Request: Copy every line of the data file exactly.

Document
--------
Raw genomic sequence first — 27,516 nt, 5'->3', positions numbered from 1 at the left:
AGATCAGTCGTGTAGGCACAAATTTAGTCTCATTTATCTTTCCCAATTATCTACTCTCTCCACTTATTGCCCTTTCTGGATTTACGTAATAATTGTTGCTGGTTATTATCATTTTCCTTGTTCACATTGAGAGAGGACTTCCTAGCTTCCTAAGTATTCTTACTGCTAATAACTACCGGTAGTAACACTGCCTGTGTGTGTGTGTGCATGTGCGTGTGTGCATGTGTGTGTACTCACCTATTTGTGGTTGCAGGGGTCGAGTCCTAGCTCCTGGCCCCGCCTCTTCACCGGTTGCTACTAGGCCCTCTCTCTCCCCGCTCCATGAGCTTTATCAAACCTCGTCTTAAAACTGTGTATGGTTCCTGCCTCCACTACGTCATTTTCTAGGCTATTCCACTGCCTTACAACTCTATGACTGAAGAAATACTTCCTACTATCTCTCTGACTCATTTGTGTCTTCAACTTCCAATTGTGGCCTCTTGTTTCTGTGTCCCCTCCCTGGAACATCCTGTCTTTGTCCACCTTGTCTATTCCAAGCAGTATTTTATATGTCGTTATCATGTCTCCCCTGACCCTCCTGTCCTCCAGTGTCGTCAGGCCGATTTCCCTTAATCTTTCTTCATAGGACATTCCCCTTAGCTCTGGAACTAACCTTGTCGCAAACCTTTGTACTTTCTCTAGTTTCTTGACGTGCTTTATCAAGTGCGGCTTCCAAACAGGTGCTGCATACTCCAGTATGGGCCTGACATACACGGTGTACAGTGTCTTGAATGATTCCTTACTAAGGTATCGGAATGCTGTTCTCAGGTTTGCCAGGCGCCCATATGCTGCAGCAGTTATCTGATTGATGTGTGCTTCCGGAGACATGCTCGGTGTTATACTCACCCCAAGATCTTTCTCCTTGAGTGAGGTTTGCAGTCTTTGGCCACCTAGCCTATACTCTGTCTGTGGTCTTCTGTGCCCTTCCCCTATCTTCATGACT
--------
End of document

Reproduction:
Raw genomic sequence first — 27,516 nt, 5'->3', positions numbered from 1 at the left:
AGATCAGTCGTGTAGGCACAAATTTAGTCTCATTTATCTTTCCCAATTATCTACTCTCTCCACTTATTGCCCTTTCTGGATTTACGTAATAATTGTTGCTGGTTATTATCATTTTCCTTGTTCACATTGAGAGAGGACTTCCTAGCTTCCTAAGTATTCTTACTGCTAATAACTACCGGTAGTAACACTGCCTGTGTGTGTGTGTGCATGTGCGTGTGTGCATGTGTGTGTACTCACCTATTTGTGGTTGCAGGGGTCGAGTCCTAGCTCCTGGCCCCGCCTCTTCACCGGTTGCTACTAGGCCCTCTCTCTCCCCGCTCCATGAGCTTTATCAAACCTCGTCTTAAAACTGTGTATGGTTCCTGCCTCCACTACGTCATTTTCTAGGCTATTCCACTGCCTTACAACTCTATGACTGAAGAAATACTTCCTACTATCTCTCTGACTCATTTGTGTCTTCAACTTCCAATTGTGGCCTCTTGTTTCTGTGTCCCCTCCCTGGAACATCCTGTCTTTGTCCACCTTGTCTATTCCAAGCAGTATTTTATATGTCGTTATCATGTCTCCCCTGACCCTCCTGTCCTCCAGTGTCGTCAGGCCGATTTCCCTTAATCTTTCTTCATAGGACATTCCCCTTAGCTCTGGAACTAACCTTGTCGCAAACCTTTGTACTTTCTCTAGTTTCTTGACGTGCTTTATCAAGTGCGGCTTCCAAACAGGTGCTGCATACTCCAGTATGGGCCTGACATACACGGTGTACAGTGTCTTGAATGATTCCTTACTAAGGTATCGGAATGCTGTTCTCAGGTTTGCCAGGCGCCCATATGCTGCAGCAGTTATCTGATTGATGTGTGCTTCCGGAGACATGCTCGGTGTTATACTCACCCCAAGATCTTTCTCCTTGAGTGAGGTTTGCAGTCTTTGGCCACCTAGCCTATACTCTGTCTGTGGTCTTCTGTGCCCTTCCCCTATCTTCATGACT